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I’m standing at the side of the road, staring at a flat tire.
Beside me I have a donut spare and an assortment of metal gizmos whose purpose is not readily apparent. The donut spare is inflated, which is rather lucky considering I haven’t looked at the spare since I bought the car seven years ago.
It’s Friday afternoon. It’s sunny and warm. I’ve got things to do, but I’m not late for anything. I suppose it’s an ideal time to have a flat tire. If I need it, road-side assistance is a phone call away.
Nearby, a young man (30-ish) has just met his boys (ages five and six, maybe) coming off the school bus. He’s got his daughter in a stroller. He asks me if I need help.
“Do you know how to change a tire?” I respond.
He replies, “I’m a mechanic. I live a few doors down. Let me go drop the kids and get some tools. It might be a few minutes. My wife is getting ready for work.” I tell him to please take his time. I’m not going anywhere.
I get out my phone, download the owner’s manual for my car, and start reading. Hey, two of those strange-looking tools fold out into mini wheel chocks. That’s smart. I pick up the ridiculously inadequate wheel wrench that came with my car. I try loosening the wheel nuts. Not a chance—I would seriously hurt myself trying to get the wheel off with this tool.
The young man is coming up the sidewalk now. He still has the two boys and his daughter in a stroller. I guess his wife is still getting ready for work. The youngest boy is carrying a cordless impact wrench. He makes it look heavy. The older boy is carrying a plastic case.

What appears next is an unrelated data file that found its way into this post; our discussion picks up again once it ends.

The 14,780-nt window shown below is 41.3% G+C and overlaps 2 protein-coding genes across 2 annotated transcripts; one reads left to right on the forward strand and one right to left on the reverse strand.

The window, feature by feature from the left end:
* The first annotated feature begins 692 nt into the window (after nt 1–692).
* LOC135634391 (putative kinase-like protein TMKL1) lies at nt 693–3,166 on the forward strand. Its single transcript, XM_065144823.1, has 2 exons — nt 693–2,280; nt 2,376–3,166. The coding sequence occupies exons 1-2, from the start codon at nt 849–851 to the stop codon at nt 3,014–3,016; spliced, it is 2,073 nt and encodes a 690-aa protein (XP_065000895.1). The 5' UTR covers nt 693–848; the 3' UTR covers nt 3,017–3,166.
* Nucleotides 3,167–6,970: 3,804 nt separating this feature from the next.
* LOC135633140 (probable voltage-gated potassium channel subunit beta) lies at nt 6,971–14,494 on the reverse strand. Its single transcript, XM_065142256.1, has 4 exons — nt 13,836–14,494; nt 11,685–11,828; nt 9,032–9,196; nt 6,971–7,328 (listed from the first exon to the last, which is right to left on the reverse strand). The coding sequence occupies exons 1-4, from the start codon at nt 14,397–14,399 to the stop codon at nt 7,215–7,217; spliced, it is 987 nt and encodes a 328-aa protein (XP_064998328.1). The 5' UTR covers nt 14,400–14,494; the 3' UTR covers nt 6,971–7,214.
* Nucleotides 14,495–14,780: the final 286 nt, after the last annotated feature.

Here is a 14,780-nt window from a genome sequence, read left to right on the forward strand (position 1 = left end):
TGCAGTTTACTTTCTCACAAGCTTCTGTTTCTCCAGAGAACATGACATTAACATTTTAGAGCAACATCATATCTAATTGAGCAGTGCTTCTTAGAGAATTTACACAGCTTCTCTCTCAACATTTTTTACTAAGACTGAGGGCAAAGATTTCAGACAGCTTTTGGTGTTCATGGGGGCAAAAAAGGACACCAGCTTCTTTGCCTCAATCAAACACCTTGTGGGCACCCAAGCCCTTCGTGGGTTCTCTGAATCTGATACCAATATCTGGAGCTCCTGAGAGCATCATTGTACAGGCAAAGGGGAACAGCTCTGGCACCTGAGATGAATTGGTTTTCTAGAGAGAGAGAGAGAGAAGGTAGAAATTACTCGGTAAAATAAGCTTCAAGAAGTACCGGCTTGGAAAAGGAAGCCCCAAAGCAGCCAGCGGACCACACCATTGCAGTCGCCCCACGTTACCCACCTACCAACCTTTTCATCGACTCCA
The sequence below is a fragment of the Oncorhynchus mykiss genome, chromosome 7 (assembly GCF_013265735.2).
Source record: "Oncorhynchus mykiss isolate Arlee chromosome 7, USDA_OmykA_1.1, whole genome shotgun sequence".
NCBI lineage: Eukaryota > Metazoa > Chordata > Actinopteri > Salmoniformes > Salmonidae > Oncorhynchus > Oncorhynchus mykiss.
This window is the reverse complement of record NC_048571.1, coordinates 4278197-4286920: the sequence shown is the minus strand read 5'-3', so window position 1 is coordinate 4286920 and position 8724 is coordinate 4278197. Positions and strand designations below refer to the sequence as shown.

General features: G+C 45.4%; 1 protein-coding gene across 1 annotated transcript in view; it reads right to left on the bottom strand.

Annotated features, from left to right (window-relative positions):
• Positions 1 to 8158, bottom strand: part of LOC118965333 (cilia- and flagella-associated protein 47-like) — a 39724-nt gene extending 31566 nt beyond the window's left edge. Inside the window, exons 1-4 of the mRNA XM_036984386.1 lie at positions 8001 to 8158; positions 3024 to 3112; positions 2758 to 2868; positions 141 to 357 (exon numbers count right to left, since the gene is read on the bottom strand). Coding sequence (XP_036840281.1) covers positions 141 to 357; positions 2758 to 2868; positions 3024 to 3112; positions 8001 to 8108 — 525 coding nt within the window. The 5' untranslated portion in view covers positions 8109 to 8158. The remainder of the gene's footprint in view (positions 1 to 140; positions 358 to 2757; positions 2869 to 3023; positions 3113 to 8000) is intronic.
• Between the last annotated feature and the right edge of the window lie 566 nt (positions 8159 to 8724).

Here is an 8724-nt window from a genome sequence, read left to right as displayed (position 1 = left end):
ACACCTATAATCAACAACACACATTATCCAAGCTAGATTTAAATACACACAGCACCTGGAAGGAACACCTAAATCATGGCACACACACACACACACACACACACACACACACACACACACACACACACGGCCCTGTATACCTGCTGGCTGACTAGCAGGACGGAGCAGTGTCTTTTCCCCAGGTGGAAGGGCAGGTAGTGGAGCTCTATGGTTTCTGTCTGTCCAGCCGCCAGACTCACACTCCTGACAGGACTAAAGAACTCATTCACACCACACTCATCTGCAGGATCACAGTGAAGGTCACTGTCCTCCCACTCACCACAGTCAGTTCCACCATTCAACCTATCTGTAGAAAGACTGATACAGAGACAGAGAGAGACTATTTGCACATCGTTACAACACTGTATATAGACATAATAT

Even the impact wrench won’t loosen my tire bolts. We’re going to need a breaker bar. The two boys hang with me while my good samaritan (never did get his name) runs home, pushing the stroller, and runs back with a breaker bar. The young girl in the stroller looks a little wide-eyed and confused, but she seems willing to go along with it. The nuts finally yield.
The boys take turns using the impact wrench to remove the nuts. We install the donut and they get to tighten them up again. Then the older lad gets a lesson in how to use an electronic torque wrench. He’s not strong enough to get to 85 ft-lbs. Dad helps.
Spare tire installed, we start packing up. I thank the young man sincerely. “Can I offer you something for your help?” I ask him. He shakes his head and says, “Have a nice weekend.”
Can you imagine what this guy’s after-school routine is like? Three young kids—two just home from school. His wife is trying to prepare for work and get out the door. How much will he get to see her today? It stresses me out just thinking about it. But he still stops to help me change a tire.
I wonder what I look like in his eyes. I’m wearing my grubby clothes. I haven’t shaved. Having spent the day working on my home renovation, I have sawdust on me. I look like a slovenly, helpless, unprepared idiot. But he still stops to help me change a tire.
These days I really feel the weight of all of the negative emotion in the world. I encounter so many people who are rude, impatient, and inconsiderate. It’s depressing.
Then this guy stops to help me change a tire.
We find hope in the strangest places. That young man will never know that he gave me a gift far greater than help with a flat tire.